One positive thing has come out of the Eskimo-words-for-snow myth, the concept of the snowclone. That’s the name bestowed on timeworn phrases in which certain elements are varied, like “if Eskimos have N words for snow, then X must have Y words for Z,” as in “if Eskimos have 400 words for snow, then Santa Cruzans must have 500 for surf;” “X is the new Y,” as in “pink is the new black;” or “in space no one can hear you X,” as in “in space no one can hear you ask for bail” (the original was “scream,” the tag line for the 1979 movie Alien). The term snowclone was coined in 2004 by blogger Glen Whitman at the prompting of linguist Geoffrey Pullum.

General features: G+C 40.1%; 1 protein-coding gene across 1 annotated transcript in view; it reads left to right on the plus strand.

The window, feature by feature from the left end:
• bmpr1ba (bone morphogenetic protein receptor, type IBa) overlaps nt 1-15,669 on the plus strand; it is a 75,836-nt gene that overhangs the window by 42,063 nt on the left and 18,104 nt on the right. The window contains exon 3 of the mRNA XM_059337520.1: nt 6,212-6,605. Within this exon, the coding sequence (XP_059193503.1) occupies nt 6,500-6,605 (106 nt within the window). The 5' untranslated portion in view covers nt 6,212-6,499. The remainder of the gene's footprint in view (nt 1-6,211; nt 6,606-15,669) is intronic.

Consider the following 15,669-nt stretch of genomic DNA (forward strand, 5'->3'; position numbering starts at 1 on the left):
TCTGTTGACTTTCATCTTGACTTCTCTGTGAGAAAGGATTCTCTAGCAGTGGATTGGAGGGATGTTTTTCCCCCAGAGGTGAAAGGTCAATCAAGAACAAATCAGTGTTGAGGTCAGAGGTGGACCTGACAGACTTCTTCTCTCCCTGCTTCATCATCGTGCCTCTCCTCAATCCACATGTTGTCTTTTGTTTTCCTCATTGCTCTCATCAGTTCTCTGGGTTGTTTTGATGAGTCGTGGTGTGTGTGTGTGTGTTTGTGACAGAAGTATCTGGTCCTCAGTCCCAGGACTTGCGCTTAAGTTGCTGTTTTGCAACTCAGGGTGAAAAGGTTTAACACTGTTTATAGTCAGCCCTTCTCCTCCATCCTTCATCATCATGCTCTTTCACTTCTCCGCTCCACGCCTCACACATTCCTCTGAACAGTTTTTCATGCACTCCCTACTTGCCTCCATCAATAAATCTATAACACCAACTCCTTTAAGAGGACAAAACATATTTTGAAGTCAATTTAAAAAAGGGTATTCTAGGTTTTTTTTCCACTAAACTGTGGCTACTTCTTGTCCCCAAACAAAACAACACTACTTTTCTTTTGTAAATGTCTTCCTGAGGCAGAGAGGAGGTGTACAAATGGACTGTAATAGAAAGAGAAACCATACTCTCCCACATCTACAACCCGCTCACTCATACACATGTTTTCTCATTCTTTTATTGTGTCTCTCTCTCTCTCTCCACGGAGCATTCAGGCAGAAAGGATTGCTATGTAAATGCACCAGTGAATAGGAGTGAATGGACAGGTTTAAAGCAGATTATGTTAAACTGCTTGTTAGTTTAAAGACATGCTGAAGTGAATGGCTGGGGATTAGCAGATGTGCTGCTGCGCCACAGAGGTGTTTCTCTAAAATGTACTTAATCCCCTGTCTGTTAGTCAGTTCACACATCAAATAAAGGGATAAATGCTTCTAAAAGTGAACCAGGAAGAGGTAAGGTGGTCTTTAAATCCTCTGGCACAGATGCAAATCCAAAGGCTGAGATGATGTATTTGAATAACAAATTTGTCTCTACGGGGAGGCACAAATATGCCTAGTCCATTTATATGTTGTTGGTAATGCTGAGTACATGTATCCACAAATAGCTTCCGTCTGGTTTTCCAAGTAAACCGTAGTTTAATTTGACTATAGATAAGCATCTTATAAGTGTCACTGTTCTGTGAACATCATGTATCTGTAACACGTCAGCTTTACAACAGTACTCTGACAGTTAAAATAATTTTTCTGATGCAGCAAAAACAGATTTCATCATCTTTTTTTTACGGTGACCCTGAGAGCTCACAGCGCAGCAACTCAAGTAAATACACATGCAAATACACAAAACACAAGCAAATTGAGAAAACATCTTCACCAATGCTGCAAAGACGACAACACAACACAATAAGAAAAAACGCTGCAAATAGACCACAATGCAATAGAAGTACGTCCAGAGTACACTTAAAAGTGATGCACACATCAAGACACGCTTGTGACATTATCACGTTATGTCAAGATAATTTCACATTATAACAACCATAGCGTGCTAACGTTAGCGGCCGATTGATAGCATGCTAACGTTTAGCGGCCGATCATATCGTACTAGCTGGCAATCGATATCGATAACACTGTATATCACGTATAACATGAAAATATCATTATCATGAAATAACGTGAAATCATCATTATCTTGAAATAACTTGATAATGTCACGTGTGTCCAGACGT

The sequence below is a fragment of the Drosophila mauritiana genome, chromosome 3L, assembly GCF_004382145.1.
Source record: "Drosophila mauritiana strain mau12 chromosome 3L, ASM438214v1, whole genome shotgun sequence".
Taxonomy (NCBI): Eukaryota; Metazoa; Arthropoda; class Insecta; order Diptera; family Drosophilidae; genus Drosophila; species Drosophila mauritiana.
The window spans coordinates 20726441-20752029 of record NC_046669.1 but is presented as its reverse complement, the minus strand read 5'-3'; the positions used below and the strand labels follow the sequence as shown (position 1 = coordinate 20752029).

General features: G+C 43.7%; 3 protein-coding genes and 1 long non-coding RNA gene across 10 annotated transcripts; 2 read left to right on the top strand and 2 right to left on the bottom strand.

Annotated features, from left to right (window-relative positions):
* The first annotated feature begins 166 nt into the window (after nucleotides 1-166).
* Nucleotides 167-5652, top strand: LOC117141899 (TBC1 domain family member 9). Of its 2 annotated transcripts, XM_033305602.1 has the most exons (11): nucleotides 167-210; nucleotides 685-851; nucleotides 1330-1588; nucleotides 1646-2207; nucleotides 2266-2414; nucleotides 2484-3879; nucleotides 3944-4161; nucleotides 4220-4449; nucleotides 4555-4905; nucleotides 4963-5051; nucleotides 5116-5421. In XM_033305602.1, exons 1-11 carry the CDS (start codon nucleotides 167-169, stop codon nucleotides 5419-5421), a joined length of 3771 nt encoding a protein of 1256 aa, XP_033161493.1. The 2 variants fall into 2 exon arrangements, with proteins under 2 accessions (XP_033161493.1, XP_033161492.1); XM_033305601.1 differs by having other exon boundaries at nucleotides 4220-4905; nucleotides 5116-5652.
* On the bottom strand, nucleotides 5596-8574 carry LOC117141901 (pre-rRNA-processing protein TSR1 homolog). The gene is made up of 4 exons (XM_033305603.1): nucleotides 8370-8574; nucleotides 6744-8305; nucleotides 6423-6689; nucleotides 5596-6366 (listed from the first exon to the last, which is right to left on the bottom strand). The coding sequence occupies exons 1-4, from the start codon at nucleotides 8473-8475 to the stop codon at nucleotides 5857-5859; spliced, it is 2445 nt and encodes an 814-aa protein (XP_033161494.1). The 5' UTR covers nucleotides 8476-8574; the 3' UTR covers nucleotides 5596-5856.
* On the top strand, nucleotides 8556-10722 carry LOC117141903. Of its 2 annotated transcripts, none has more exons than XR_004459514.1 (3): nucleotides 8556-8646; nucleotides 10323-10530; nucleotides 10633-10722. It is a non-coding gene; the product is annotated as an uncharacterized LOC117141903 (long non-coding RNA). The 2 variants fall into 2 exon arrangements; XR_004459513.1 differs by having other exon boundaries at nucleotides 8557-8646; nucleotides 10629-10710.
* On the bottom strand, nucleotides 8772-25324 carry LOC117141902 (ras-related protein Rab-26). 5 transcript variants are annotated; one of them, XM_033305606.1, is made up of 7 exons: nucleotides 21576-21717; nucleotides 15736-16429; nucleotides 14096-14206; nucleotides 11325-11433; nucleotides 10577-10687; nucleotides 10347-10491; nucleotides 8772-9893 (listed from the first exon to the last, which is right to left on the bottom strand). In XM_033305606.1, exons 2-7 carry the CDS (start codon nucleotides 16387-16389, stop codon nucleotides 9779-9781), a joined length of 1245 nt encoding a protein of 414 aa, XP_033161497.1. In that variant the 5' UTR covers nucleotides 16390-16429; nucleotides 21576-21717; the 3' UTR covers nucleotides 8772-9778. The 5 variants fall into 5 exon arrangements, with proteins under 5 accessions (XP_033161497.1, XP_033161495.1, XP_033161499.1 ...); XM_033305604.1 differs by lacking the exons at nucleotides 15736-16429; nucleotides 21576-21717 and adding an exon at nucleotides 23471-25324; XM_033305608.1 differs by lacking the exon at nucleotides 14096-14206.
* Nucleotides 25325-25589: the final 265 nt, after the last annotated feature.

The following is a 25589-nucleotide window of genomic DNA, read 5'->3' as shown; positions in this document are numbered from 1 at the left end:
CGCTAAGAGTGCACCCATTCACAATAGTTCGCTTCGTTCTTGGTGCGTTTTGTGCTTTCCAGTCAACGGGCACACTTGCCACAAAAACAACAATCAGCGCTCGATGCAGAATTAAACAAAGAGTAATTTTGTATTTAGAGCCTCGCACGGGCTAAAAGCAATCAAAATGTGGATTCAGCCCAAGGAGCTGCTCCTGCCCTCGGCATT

I deal with Eskimo words for snow, and other language myths, at greater length in Word Myths: Debunking Urban Legends. The subject is also addressed in Geoffrey Pullum’s book The Great Eskimo Vocabulary Hoax and in Stephen Pinker’s The Language Instinct. And you can also find the original debunking of this myth in Laura Martin’s article “Eskimo Words for Snow: A Case Study in the Genesis and Decay of an Anthropological Example” in American Anthropologist, vol. 88, no. 2, June 1986. Whorf’s original article, “Science and Linguistics,” is in MIT’s Technology Review, vol. 42, no. 6, April 1940.